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First published in 1992. Routledge is an imprint of Taylor & Francis, an informa company.
First Published in 1995. Routledge is an imprint of Taylor & Francis, an informa company.
Notes on contributors Acknowledgements 1. The Idiom of Co-production Sheila Jasanoff 2. Ordering Knowledge, Ordering Society Sheila Jasanoff 3. Climate Science and the Making of a Global Political Order Clark A. Miller 4. Co-producing CITES and the African Elephant Charis Thompson 5. Knowledge and Political Order in the European Environment Agency Claire Waterton and Brian Wynne 6. Plants, Power and Development: Founding the Imperial Department of Agriculture for the West Indies, 1880-1914 William K. Storey 7. Mapping Systems and Moral Order: Constituting property in genome laboratories Stephen Hilgartner 8. Patients and Scientists in French Muscular Dystrophy Research Vololona Rabeharisoa and Michel Callon 9. Circumscribing Expertise: Membership categories in courtroom testimony Michael Lynch 10. The Science of Merit and the Merit of Science: Mental order and social order in early twentieth-century France and America John Carson 11. Mysteries of State, Mysteries of Nature: Authority, knowledge and expertise in the seventeenth century Peter Dear 12. Reconstructing Sociotechnical Order: Vannevar Bush and US science policy Michael Aaron Dennis 13. Science and the Political Imagination in Contemporary Democracies Yaron Ezrah 14. Afterword Sheila Jasanoff References Index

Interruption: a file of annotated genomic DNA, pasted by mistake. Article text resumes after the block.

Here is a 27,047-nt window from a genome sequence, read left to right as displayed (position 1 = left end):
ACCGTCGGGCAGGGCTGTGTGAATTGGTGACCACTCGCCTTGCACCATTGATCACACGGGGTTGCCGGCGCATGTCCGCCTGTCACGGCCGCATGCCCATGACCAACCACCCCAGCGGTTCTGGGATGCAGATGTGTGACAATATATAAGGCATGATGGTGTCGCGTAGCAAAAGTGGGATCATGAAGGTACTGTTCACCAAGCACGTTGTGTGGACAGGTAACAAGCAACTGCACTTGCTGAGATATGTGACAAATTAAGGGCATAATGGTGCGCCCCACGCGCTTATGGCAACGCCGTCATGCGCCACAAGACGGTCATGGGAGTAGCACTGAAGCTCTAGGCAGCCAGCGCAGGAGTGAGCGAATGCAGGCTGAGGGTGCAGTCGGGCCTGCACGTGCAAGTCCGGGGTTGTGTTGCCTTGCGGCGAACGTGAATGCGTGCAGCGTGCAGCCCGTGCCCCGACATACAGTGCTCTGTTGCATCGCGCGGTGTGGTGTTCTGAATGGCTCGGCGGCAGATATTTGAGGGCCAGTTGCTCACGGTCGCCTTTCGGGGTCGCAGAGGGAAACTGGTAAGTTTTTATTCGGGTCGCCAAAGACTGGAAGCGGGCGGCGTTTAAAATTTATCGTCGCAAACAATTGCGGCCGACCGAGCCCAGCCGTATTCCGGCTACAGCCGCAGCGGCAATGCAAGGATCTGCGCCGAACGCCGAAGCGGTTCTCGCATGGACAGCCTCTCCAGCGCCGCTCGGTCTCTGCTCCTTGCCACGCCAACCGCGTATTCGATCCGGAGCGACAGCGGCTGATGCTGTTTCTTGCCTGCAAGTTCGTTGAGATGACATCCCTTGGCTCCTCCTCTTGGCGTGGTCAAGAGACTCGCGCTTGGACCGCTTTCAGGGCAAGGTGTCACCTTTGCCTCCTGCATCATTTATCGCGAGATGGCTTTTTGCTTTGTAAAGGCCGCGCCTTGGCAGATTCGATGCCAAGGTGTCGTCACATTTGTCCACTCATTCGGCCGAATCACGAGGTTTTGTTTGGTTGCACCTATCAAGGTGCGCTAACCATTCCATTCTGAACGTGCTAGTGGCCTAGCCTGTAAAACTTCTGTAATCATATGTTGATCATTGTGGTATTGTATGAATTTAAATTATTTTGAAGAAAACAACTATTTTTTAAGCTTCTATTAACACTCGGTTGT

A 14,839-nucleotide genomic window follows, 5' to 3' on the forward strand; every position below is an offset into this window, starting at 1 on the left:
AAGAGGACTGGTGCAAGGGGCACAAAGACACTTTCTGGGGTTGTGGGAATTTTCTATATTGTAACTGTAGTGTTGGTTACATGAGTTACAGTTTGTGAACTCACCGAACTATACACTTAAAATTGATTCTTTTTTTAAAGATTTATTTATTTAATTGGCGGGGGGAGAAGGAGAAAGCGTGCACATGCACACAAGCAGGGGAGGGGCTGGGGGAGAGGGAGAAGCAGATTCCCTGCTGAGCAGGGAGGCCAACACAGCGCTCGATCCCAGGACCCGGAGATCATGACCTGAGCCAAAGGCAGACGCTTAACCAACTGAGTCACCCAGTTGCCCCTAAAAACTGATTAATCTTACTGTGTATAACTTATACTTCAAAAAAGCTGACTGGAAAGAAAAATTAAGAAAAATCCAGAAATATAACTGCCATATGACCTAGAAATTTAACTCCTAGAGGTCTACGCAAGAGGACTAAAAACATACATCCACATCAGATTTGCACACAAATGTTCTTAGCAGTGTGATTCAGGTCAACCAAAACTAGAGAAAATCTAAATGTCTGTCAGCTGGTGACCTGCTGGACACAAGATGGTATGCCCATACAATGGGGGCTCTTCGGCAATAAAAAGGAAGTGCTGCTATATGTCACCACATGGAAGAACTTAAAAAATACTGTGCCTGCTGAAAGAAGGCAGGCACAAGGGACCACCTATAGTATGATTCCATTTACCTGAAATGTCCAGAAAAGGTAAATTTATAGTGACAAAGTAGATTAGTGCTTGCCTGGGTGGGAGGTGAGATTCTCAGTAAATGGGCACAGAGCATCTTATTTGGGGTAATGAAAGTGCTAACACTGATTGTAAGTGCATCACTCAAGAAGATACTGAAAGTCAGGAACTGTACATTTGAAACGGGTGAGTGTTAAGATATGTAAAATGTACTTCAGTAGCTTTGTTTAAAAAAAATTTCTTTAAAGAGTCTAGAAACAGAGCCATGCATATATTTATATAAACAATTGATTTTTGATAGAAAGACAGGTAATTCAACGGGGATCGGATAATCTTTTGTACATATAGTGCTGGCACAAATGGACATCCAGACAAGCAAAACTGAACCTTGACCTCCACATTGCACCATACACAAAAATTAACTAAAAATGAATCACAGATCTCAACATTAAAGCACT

The central question in Work, Consumption and Culture is whether consumption has now displaced production as the defining factor in the lives of those in the industrialized West. This book offers a comprehensive review of the key issues in the production/consumption debate, and where it might lead in the future. Key to Paul Ransome's argument is the hypothesis that affluence is the crucial factor in the shift away from work and towards consumption. Uniquely emphasizing the links between work, consumption and culture, rather than keeping each element separate, the author looks at: - the changing significance of work in society - the meaning, growth and significance of affluence - the growing importance of consumption as a source of identity and its implications the impact of the shift to consumption on work/life balance Work, Consumption and Culture engages the reader with its lively debating style. It is an essential introduction for sociology and cultural studies students on courses relating to consumption and the role of work in contemporary society. `This book offers a balanced account of the changing importance of work and consumption in contemporary industrial society. Clearly written, the author identifies the central role that affluence plays in the relationship between work and consumption, and in the development of social life and individual identity' - Professor Paul Blyton, Cardiff Business School
An exploration of case-focused methods as a means of bridging the quantitative-qualitative divide and the key methodological issues.

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